A representative image of power transmission lines. Photo: PTI.
In the early 21st century, a rapidly growing Indian economy was thirsty for more electrical power. Blackouts were common in most Indian cities, and rural areas were yet to be electrified. Industries had irregular electric supply, which in turn affected investments.
In these conditions, the government had a new idea: to generate thousands of megawatts of electricity with hydroelectric turbines in India’s Northeast, then to be sold to power-hungry consumers in the rest of India.
This idea was notable for two reasons. First, it did not consider issues like transmission losses. Second, it did not take into account fundamental technological changes pertaining to wind and solar power generation.
But as it happens, this idea did not die out either. In 2008, the government pitched a new project along the same lines, called the Etalin hydropower project, in Arunachal Pradesh. Jindal Power was subsequently contracted to realise it even though the underlying economic rationale is unclear. To be fair, the cost of solar power in 2008 was more than Rs 20/unit and of wind was about Rs 6/unit, and hydroelectric power promised to be cheaper than both.
At that time, both solar and wind power technologies were in their infancy, and analysts were of the opinion that renewable power would at best remain a small fraction of the total demand.
Fast forward 12 years and the situation is significantly different. Today, solar and wind power technologies have matured considerably and are giving conventional power a run for their money, in India and around the world. Solar and wind power are being generated at less than Rs 3/unit. In addition, the cost of battery storage has fallen by 90% in the last decade, thus easing most issues of intermittency and allowing distributed power generation to compete with the traditional electricity business model.
As a result, many countries and regions around the world are going for 100% renewable power. And politicians, businessmen and consultants are preparing investors for such a scenario. Conventional power generation units built in the 20th century are being shut, often to be replaced by renewable power generation units. New investment in thermal, hydroelectric and even nuclear power are being overshadowed worldwide by investment in renewable power.
In this context, the Etalin hydropower project makes little sense. Though construction on the project is yet to begin, its fate currently rests with the Forest Advisory Committee (FAC) of the Union environment ministry. After much deliberation, most recently on April 23 and after an environmental study submitted to it drew heavy criticism for faulty method, the FAC has neither ‘recommended’ nor ‘deferred’ the project (both official terms), and instead asked the power ministry and other government bodies for further inputs. However, just an economic consideration could provide enough ground for the FAC to decline the project.
The Etalin hydropower project aims to generate about 3,000 MW of electricity with an investment of about Rs 25,000 crore, likely to increase over the time Jindal Power takes to execute the project. Solar power will require half as much, around Rs 12,000 crore, to generate the same amount of power. In addition, the generation facility can be located closer to the consumption centres, considerably shortening the transmission distance.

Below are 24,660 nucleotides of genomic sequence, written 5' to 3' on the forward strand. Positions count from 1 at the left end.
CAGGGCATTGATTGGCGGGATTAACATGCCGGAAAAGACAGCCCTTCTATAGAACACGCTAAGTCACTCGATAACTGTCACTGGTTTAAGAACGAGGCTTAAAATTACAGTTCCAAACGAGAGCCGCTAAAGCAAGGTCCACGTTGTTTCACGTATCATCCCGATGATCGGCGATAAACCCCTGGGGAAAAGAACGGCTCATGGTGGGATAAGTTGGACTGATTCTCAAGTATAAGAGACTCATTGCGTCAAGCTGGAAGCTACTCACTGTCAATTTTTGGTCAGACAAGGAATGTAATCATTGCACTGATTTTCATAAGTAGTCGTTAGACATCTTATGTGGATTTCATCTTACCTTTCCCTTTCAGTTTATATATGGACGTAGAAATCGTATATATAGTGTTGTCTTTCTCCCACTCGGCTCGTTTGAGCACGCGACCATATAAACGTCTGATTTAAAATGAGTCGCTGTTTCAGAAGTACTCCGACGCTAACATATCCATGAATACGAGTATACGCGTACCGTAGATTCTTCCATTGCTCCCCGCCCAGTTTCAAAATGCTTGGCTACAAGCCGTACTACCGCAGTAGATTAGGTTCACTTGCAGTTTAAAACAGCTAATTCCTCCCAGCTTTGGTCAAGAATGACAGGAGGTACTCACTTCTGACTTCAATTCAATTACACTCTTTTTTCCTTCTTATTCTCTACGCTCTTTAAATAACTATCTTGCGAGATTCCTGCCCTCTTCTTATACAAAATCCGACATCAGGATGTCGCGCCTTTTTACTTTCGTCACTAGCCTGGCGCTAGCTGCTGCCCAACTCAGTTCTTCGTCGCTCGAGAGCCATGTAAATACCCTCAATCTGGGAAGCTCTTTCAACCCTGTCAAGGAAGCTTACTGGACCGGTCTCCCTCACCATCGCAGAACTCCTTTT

The Etalin project on the other hand will generate power in the Dibang valley, over 500 km away from Guwahati, 1,000 km from Kolkata, and much more from every other major metropolitan centre in the country. Even if the Government of India subsidised infrastructure like roads and transmission lines, the cost of power for the end consumer will be many times higher than what they can get from renewable sources.
Indeed, the current tariff for wind and solar energy in India is about Rs 3/kWh, while the tariff for power from Etalin could be over twice as high, around Rs 7/kWh, and up to Rs 10/kWh for more distant centres of consumption. Note, however, that the companies involved with the Etalin project are yet to reveal the actual tariff.
Even before the novel coronavirus pandemic hit India, the demand for electricity was lower than the country’s generation capacity, resulting in many thermal power plants running at low plant load factor1. As a result, the companies operating thermal power plants are incurring losses while the banks that lent money to these companies are classifying them as non-performing assets (NPAs).
Of course, no one expected government officials or members of Jindal Power to have so much foresight in 2008 – when the Etalin project was dreamed up – but there is no reason they can’t see now that the project is infeasible. In fact, if they don’t, there is a real danger of the Etalin project becoming very costly to operate and therefore costly to abandon2. And like many thermal projects in the rest of India, Etalin could also become an NPA and incur losses for everyone involved.
The best way forward to power Northeast India as well as all of India is to invest more in distributed power generation using renewable sources of power proximate to the point of consumption. As mentioned earlier, the falling cost of battery storage allows us to make up sufficiently for those periods when the Sun is not shining or the wind is not blowing.
In the post-pandemic world, the International Energy Agency wants recovery to be based on eco-friendly technologies, perhaps because ecological disruption is closely tied to the odds of more viruses spilling over from animals to humans. As a pathfinder economy of the 21st century, India should also plan its economic recovery based on renewable power, distributed power and a development model that is as environmentally non-disruptive as possible. It is already on track to generate 175 GW of renewable power by 2022.
Abhinav Bhatnagar works for the renewable energy sector.